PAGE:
We’ve transformed what was once our vegetable high tunnel into a sheep barn where we will lamb 70 ewes this coming February/March. It’s hard to believe it’s only about a month from now! We have the best family, let's just say that from the start.
In the late summer of 2018, we installed a high tunnel that we planned to grow tomatoes in the following spring of 2019. At the time we were working on creating a market for small vegetables at our roadside stand and our local Farmer’s Market in McConnelsville. We had been growing sweet corn, tomatoes, and peppers mostly the previous summers and were starting to get a loyal customer base. In February of 2019, a wind storm tore the plastic off of the high tunnel, ripped the end walls on both ends out of the ground and twisted the doors into pretzels. It was gut wrenching to see knowing that we were never able to grow anything in it and, truthfully, had just lost a bunch of money.
This started a series of conversations about where the farm was headed and what we were going to focus on in the coming year. There were a lot of factors that went into the decision to move away from fresh market vegetables but two biggest were having a small baby the time requirements of him and vegetables and the cost of replacing the plastic on the high tunnel. So we decided to leave it sit and think about it awhile. And it sat, through strawberry season and pumpkin season in 2019. It was an eye sore but also a conversation starter.
Jump to May of 2019 and we brought home 90 sheep. Our small 3 ewe flock jumped to 93 overnight and we were deep into the sheep business and soon to find out we had no clue what was happening.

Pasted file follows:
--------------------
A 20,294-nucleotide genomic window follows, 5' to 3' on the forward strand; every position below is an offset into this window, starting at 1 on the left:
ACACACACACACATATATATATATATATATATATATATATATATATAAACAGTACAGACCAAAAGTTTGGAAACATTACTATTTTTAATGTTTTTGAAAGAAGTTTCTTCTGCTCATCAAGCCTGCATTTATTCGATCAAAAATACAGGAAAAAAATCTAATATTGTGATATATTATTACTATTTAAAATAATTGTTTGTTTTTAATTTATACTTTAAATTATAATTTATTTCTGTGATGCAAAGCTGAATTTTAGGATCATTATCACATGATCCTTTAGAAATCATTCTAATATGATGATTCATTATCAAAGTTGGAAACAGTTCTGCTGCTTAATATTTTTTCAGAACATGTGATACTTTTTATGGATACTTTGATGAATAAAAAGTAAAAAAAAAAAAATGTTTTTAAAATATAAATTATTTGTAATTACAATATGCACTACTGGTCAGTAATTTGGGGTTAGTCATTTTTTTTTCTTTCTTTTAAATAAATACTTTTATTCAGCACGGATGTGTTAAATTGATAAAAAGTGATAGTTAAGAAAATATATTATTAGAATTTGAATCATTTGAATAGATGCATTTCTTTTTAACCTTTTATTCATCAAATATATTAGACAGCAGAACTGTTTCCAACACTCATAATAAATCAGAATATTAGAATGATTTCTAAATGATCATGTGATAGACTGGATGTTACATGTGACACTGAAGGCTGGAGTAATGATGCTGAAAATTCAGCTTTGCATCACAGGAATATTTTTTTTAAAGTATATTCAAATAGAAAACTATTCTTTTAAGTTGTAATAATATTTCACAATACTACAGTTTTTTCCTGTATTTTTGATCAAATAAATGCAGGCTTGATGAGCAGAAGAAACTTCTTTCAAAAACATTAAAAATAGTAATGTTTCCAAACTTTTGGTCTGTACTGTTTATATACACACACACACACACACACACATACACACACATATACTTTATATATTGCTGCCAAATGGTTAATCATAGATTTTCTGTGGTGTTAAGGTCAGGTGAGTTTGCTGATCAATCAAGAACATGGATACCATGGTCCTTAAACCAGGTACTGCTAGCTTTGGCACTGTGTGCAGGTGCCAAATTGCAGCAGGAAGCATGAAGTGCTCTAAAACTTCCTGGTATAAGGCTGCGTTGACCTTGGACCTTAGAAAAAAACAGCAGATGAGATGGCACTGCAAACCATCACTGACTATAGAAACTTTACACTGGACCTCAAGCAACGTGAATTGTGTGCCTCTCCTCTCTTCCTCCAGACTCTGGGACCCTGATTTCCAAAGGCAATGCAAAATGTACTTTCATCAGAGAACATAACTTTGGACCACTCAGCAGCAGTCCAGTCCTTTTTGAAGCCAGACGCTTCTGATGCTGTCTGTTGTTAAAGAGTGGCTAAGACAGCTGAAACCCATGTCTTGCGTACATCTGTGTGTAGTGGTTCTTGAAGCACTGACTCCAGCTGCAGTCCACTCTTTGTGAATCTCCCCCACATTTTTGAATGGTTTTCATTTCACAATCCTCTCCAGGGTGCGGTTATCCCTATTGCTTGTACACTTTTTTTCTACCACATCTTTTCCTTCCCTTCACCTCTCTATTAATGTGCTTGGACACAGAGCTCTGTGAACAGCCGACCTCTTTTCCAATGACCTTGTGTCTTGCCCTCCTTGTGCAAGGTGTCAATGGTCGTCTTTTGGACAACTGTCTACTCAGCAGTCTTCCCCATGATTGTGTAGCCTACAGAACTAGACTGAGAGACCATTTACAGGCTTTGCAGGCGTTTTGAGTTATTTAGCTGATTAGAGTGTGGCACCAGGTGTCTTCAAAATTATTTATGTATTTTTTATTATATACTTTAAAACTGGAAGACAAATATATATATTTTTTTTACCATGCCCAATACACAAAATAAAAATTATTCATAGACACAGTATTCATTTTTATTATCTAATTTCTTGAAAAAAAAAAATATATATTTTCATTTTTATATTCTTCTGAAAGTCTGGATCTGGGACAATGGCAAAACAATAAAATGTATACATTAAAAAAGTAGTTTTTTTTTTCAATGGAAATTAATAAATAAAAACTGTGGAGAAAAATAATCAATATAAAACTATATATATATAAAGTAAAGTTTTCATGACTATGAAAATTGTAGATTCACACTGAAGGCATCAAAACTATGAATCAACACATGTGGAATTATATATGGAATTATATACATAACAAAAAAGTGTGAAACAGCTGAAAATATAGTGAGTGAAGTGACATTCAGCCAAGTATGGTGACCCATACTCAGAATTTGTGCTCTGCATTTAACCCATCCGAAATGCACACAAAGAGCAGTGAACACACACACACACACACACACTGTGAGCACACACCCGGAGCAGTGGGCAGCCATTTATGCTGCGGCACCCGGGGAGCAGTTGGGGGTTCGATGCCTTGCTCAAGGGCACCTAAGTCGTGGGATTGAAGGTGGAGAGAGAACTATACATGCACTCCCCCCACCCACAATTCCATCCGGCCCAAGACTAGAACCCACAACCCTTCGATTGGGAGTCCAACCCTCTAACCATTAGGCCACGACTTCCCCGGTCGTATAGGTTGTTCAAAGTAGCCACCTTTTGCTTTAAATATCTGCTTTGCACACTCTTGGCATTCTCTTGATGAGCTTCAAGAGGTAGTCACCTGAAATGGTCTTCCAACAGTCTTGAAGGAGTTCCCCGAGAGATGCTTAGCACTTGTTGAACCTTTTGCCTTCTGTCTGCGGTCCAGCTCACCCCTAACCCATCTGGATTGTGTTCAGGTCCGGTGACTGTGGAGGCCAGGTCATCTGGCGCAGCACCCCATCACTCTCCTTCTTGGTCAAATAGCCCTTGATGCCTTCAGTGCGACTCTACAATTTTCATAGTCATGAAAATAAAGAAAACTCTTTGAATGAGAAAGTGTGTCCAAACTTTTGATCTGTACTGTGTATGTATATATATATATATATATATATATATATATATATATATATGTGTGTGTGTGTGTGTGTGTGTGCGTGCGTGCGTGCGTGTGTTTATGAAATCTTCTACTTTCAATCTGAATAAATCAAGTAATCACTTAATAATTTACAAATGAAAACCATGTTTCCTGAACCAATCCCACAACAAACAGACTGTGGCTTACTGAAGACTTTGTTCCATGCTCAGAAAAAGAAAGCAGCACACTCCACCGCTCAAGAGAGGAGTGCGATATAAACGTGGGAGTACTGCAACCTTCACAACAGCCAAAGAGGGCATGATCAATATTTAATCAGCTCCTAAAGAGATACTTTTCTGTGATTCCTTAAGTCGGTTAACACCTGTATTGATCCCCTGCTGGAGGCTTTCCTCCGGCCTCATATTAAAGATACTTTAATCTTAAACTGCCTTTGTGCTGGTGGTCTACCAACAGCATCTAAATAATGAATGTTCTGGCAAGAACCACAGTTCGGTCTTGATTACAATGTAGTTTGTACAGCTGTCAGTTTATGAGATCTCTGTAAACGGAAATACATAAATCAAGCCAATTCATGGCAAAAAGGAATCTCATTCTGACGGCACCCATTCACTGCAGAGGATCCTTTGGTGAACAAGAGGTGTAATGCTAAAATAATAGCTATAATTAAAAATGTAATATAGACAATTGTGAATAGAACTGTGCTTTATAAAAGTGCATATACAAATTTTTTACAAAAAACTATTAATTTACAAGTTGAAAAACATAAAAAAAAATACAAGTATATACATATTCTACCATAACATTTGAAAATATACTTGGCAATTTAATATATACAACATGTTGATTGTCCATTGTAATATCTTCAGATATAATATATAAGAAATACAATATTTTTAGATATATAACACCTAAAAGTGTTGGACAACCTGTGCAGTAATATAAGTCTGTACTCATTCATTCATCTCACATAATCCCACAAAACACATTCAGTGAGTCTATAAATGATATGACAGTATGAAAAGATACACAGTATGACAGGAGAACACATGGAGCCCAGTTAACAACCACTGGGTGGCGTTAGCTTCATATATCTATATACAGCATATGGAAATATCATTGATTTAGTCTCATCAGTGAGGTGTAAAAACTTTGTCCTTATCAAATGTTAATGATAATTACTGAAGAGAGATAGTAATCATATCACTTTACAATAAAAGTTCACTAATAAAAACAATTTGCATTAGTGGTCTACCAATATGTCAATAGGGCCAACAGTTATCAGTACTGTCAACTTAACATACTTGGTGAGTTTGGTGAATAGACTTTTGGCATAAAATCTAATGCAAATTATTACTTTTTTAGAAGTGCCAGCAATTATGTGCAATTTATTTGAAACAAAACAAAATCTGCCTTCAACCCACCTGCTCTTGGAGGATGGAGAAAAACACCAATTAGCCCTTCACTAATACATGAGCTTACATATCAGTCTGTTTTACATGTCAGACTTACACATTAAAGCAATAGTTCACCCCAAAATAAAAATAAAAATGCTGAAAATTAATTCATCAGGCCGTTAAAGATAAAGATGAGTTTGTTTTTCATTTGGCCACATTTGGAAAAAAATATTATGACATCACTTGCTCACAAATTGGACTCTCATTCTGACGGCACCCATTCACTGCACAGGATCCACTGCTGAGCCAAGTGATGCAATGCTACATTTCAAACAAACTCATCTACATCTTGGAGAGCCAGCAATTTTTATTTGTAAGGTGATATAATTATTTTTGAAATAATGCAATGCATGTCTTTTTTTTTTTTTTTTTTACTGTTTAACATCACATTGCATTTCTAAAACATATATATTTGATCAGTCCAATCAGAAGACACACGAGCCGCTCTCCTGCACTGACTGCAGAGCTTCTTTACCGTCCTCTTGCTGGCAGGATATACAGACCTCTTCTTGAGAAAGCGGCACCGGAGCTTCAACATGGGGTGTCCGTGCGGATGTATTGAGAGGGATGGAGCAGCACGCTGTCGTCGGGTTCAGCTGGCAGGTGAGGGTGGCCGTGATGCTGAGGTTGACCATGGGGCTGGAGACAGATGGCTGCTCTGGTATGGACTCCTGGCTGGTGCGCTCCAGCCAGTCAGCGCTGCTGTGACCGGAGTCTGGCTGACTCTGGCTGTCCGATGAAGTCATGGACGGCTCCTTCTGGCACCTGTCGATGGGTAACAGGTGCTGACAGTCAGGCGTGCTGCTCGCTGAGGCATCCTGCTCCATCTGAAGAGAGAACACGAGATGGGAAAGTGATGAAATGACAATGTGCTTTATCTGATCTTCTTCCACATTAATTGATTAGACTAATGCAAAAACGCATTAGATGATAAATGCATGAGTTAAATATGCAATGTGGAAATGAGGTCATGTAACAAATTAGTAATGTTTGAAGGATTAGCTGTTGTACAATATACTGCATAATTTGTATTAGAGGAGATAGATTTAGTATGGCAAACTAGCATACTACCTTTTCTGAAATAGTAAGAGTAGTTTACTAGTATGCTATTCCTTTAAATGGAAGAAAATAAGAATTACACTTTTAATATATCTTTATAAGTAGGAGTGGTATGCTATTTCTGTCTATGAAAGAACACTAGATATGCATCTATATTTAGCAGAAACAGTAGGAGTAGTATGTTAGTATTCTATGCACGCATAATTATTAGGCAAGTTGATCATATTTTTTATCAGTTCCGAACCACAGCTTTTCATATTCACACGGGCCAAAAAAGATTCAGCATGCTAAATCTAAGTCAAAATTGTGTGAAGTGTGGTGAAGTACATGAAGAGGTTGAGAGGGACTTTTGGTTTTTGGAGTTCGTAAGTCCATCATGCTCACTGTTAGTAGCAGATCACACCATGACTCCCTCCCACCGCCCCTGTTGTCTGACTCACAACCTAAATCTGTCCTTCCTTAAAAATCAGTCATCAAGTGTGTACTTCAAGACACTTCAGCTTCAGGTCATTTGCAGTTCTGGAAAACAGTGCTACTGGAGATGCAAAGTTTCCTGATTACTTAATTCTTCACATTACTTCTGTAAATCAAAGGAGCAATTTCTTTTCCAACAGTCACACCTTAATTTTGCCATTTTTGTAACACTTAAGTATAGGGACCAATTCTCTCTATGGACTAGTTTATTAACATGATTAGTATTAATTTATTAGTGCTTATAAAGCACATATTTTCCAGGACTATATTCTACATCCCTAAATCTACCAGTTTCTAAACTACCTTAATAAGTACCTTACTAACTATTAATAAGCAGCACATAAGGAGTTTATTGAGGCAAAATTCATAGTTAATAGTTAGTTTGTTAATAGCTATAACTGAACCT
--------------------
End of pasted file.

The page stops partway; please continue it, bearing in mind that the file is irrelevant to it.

We made it through the summer and fall, had a few lambs – though not as many as we expected – and turned the rams back out to see who was bred. We’ll talk more about that next week. Almost every ewe with the rams turned out to be open (not bred….). So, we were suddenly expecting 70 ewes to lamb (or have babies) in February/March of 2020 and had nowhere to put them. Conversations started again about converting the high tunnel to a sheep barn. Plans were made, materials were bought and Levi, his dad, and lots of other relatives got to work.
They started by taking off all the bent, twisted and broken pieces that were left. The wind had shifted each of the high tunnel frames – the metal that arched to make the tunnel shape – so they pulled those back straight. They used, used guard rail posts to help ‘beef up’ the frame and reinforced the ends with 4” x 6” posts. They installed tin 4’ feet up the sides and enclosed the ends with tin also. We ordered a 10 oz. ClearSpan tarp to cover the frame. We needed something to protect the tarp from the sharp edges of the tin on the ends so Levi cut old tractor tire tubes in sections and fastened them over the ends to protect the tarp.
We were finally ready to install the tarp cover! A group of 7 guys laid out the tarp, inserted the poles on each side and pulled the tarp up over the top of the frames. They said, “It’s a lot lighter than I expected.” Many hands make light work! As you can see in the video it took a delicate combination of pulling, adjusting the ends and pulling again. Once the tarp was all the way over, they readjusted each side so that they were within a couple inches of each other evenly over the entire building. Then all that was left was installing the straps and securing the tarp with rachets attached to the building.
It took so much teamwork and we are always thankful for our family that jumps in to help when we need it! We moved the sheep into the barn the next day and thus far all is well!
Check out the video of the transformation HERE.
Questions? Ask in the comments below, email us, or comment on the YouTube video.
We’ll be putting out weekly videos and accompanying blogs each week that will cover a variety of things on the farm! If you are interested in something specific, let us know!